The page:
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  Electricity - Voltage and Current Teacher's Notes  
Everyone uses this term, even though they might not understand it. You probably know that a single cell from a flashlight creates an electrical force of 1.5 Volts. You also know that a transistor radio battery (with the snaps on the top) creates an electrical force of 9 Volts. (There are six little cells of 1.5 Volts each inside of the 9 Volt battery.) You know that household electrical outlets are 110 or 120 Volts, and you know that "High Voltage" is dangerous.
What else should you know about voltage? Again, lets look at the atomic level.
Every atom has its own complement of electrons. In a conductor, some of those electrons can jump from atom to atom. But electrons don't move from atom to atom without a reason. When electrons are flowing there is always an electrical force pushing them along. We refer to this force as "Voltage".

Again, everyone uses this term without really knowing what it means. In very simple terms, current is the flow rate of the electrons in the circuit. How is that different from voltage? Let's use a water tank and a pipe as an example.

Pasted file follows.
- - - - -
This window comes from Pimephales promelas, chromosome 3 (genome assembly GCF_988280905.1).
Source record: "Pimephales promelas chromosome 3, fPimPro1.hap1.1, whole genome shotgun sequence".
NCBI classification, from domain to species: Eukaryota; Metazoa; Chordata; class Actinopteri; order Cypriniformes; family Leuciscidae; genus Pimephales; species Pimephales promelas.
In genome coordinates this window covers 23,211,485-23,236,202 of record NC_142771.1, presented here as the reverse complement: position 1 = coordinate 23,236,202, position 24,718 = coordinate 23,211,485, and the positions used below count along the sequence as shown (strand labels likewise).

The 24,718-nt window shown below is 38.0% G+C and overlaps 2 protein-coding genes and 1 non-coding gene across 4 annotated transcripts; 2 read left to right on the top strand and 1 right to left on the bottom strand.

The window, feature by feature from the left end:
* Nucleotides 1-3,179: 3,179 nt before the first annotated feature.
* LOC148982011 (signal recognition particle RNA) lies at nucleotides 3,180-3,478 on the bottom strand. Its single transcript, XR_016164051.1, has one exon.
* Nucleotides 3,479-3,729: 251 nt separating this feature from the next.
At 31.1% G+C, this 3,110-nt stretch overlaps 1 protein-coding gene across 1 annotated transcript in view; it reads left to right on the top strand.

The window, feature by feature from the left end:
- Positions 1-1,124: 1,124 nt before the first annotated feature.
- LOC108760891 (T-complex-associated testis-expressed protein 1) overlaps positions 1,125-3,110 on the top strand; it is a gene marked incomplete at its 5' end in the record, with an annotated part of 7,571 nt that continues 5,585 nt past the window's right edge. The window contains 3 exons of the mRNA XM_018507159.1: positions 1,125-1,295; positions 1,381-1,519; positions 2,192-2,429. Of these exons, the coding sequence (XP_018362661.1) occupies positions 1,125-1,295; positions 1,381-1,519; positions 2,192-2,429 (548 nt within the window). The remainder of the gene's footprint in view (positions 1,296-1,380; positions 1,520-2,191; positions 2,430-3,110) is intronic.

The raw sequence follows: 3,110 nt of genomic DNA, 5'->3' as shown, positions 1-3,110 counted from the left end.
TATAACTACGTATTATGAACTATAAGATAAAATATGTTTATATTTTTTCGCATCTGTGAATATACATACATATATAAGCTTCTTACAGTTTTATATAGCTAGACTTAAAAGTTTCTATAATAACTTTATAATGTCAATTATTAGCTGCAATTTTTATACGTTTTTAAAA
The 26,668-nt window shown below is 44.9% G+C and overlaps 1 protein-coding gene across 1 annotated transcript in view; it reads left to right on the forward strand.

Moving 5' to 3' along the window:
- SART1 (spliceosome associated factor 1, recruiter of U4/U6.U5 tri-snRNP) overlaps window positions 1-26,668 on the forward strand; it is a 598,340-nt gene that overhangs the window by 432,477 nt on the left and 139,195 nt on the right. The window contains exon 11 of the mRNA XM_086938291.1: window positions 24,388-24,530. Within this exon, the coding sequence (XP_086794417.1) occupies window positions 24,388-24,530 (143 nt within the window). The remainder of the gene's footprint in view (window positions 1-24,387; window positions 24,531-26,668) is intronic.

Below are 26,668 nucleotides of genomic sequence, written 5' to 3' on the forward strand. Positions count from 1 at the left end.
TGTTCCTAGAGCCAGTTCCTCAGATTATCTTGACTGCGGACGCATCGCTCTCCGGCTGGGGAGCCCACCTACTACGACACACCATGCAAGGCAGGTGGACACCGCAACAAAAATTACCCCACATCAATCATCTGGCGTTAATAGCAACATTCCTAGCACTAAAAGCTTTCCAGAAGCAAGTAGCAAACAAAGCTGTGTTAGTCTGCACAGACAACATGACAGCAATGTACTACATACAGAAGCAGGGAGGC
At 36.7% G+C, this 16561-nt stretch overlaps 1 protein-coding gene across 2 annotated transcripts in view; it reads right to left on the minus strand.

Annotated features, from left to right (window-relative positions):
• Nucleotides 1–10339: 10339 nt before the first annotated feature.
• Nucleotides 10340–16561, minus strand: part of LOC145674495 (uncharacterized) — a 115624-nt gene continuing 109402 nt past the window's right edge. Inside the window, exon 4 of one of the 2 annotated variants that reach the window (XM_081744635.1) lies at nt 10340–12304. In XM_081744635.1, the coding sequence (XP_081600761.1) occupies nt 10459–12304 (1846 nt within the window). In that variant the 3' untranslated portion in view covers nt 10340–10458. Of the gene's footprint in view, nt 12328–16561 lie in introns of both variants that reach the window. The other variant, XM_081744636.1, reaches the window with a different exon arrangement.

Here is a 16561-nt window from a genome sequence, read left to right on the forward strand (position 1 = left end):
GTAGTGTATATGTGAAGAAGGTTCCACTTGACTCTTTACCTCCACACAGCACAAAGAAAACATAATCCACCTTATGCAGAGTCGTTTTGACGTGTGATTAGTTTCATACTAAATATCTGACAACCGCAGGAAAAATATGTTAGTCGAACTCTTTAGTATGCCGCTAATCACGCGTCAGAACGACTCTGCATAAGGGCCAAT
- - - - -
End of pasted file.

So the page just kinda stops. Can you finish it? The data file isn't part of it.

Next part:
In some neighborhoods you'll see a water tank raised high above the ground on strong legs. The water in this tank has been raised up there to create pressure in the system. A series of pipes carry the water down from the tank, under ground, into your house, and then to each sink, bathtub, and toilet. The water in your pipes is under pressure because the water in the tank is pushing down on it. This pressure is similar to Voltage. Voltage is the pressure pushing on the electrons in a circuit.
If all of the faucets in your house are closed, no water flows through the pipes. If you open one faucet, some water flows. If you open all of the faucets, a lot of water flows. This flow of water is similar to electrical Current. Current is the flow rate of electrons through the circuit.
  Are Voltage and Current Related?
Voltage and current are not the same thing, although they are closely related. In simple terms, Voltage causes Current. Given a Voltage and a path for the electrons, current will flow. Given the path, but no Voltage, or Voltage without the path, there will be no current.
  A Simple Circuit

This picture illustrates a single cell pocket flashlight. The 1.5 Volt cell is pushing the electrons through the bulb and the wire. Without this push, the electrons would be happy to remain stationary. In this case, chemical action within the battery causes the push. When the battery gets old, its chemical reaction slows down and its internal push gets weaker and weaker. (That's why the bulb gets dim.)
  Who Does the Work?
Current, not Voltage, does the work in electrical circuits. The flow of water through a turbine is what makes the turbine spin. The flow of current through an electrical circuit is what lights the bulb, heats the stove, runs the motor, etc. Routing and controlling the flow of current is the goal of every electrical circuit.

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